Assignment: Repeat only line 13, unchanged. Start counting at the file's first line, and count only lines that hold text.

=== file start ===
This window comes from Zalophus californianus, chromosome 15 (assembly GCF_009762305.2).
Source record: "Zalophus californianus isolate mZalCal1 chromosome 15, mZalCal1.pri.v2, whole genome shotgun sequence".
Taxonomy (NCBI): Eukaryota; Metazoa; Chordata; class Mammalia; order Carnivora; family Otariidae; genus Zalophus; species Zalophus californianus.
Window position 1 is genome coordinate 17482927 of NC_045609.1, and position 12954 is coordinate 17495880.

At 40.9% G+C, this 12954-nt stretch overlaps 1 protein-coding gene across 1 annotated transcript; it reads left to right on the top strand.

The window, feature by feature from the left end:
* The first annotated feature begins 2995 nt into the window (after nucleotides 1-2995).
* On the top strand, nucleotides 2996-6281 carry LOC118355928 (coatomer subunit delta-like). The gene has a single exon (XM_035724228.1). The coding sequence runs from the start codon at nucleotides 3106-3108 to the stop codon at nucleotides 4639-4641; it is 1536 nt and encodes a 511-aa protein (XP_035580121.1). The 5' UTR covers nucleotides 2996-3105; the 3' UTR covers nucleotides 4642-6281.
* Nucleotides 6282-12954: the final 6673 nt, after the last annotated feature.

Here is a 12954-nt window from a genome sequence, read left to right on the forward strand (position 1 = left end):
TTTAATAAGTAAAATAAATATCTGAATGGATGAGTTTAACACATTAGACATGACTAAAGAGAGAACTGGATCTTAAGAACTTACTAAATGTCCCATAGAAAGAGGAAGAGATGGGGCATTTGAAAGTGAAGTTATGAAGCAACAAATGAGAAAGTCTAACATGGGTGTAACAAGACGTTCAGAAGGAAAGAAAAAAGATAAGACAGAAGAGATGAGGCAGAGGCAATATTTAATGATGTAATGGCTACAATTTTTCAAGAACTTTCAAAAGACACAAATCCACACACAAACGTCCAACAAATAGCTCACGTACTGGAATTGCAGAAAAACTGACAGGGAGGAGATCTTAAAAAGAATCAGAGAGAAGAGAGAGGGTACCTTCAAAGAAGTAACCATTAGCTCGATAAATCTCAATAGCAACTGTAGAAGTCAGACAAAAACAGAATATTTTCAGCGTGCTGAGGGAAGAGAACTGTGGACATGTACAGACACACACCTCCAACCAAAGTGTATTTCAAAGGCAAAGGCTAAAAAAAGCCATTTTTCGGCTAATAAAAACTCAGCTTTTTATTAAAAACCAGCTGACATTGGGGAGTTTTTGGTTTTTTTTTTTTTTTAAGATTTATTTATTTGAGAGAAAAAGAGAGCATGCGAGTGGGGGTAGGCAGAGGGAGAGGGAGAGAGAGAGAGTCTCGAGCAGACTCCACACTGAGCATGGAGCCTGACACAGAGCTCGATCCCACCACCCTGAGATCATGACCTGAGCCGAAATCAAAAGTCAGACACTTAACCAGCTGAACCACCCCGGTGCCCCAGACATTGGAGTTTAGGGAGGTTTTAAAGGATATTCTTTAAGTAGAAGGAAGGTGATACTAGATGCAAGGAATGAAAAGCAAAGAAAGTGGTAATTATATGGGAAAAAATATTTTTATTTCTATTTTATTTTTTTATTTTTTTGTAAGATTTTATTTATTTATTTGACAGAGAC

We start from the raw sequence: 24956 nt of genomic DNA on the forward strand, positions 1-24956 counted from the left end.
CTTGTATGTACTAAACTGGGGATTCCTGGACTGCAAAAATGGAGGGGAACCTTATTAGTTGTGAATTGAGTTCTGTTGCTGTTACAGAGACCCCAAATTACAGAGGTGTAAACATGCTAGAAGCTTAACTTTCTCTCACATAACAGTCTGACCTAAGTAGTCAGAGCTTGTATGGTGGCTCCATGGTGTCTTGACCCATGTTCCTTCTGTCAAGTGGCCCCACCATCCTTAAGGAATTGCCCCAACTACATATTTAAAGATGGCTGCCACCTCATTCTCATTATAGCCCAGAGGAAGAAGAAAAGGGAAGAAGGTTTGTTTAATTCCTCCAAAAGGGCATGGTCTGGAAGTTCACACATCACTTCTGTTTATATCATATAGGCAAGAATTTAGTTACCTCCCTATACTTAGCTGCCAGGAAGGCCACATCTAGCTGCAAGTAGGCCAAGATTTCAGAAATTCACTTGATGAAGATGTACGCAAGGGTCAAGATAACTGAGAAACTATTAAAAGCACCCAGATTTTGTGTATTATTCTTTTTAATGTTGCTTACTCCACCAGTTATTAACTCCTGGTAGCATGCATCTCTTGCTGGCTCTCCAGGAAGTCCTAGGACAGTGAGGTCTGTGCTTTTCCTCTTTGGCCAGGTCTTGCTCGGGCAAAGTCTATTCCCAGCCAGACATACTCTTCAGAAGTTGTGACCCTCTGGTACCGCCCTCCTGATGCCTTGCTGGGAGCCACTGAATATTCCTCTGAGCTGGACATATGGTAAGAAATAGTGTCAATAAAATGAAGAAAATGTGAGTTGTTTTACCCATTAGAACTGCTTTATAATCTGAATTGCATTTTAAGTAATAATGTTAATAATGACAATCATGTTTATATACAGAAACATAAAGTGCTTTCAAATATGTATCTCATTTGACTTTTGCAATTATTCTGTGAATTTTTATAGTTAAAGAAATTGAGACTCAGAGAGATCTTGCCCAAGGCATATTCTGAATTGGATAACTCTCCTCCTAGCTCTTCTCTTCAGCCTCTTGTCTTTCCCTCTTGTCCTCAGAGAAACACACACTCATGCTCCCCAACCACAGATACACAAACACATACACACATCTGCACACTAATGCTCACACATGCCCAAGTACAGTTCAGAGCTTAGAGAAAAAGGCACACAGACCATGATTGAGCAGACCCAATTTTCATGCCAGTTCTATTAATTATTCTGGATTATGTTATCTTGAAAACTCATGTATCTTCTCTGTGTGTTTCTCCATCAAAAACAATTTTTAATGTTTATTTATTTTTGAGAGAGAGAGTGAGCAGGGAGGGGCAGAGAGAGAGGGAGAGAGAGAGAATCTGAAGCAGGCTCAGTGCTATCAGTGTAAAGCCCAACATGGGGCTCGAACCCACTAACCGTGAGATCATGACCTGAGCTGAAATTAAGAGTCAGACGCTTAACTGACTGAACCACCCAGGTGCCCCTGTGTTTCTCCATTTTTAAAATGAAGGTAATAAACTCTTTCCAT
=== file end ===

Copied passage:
CTTGTATGTACTAAACTGGGGATTCCTGGACTGCAAAAATGGAGGGGAACCTTATTAGTTGTGAATTGAGTTCTGTTGCTGTTACAGAGACCCCAAATTACAGAGGTGTAAACATGCTAGAAGCTTAACTTTCTCTCACATAACAGTCTGACCTAAGTAGTCAGAGCTTGTATGGTGGCTCCATGGTGTCTTGACCCATGTTCCTTCTGTCAAGTGGCCCCACCATCCTTAAGGAATTGCCCCAACTACATATTTAAAGATGGCTGCCACCTCATTCTCATTATAGCCCAGAGGAAGAAGAAAAGGGAAGAAGGTTTGTTTAATTCCTCCAAAAGGGCATGGTCTGGAAGTTCACACATCACTTCTGTTTATATCATATAGGCAAGAATTTAGTTACCTCCCTATACTTAGCTGCCAGGAAGGCCACATCTAGCTGCAAGTAGGCCAAGATTTCAGAAATTCACTTGATGAAGATGTACGCAAGGGTCAAGATAACTGAGAAACTATTAAAAGCACCCAGATTTTGTGTATTATTCTTTTTAATGTTGCTTACTCCACCAGTTATTAACTCCTGGTAGCATGCATCTCTTGCTGGCTCTCCAGGAAGTCCTAGGACAGTGAGGTCTGTGCTTTTCCTCTTTGGCCAGGTCTTGCTCGGGCAAAGTCTATTCCCAGCCAGACATACTCTTCAGAAGTTGTGACCCTCTGGTACCGCCCTCCTGATGCCTTGCTGGGAGCCACTGAATATTCCTCTGAGCTGGACATATGGTAAGAAATAGTGTCAATAAAATGAAGAAAATGTGAGTTGTTTTACCCATTAGAACTGCTTTATAATCTGAATTGCATTTTAAGTAATAATGTTAATAATGACAATCATGTTTATATACAGAAACATAAAGTGCTTTCAAATATGTATCTCATTTGACTTTTGCAATTATTCTGTGAATTTTTATAGTTAAAGAAATTGAGACTCAGAGAGATCTTGCCCAAGGCATATTCTGAATTGGATAACTCTCCTCCTAGCTCTTCTCTTCAGCCTCTTGTCTTTCCCTCTTGTCCTCAGAGAAACACACACTCATGCTCCCCAACCACAGATACACAAACACATACACACATCTGCACACTAATGCTCACACATGCCCAAGTACAGTTCAGAGCTTAGAGAAAAAGGCACACAGACCATGATTGAGCAGACCCAATTTTCATGCCAGTTCTATTAATTATTCTGGATTATGTTATCTTGAAAACTCATGTATCTTCTCTGTGTGTTTCTCCATCAAAAACAATTTTTAATGTTTATTTATTTTTGAGAGAGAGAGTGAGCAGGGAGGGGCAGAGAGAGAGGGAGAGAGAGAGAATCTGAAGCAGGCTCAGTGCTATCAGTGTAAAGCCCAACATGGGGCTCGAACCCACTAACCGTGAGATCATGACCTGAGCTGAAATTAAGAGTCAGACGCTTAACTGACTGAACCACCCAGGTGCCCCTGTGTTTCTCCATTTTTAAAATGAAGGTAATAAACTCTTTCCAT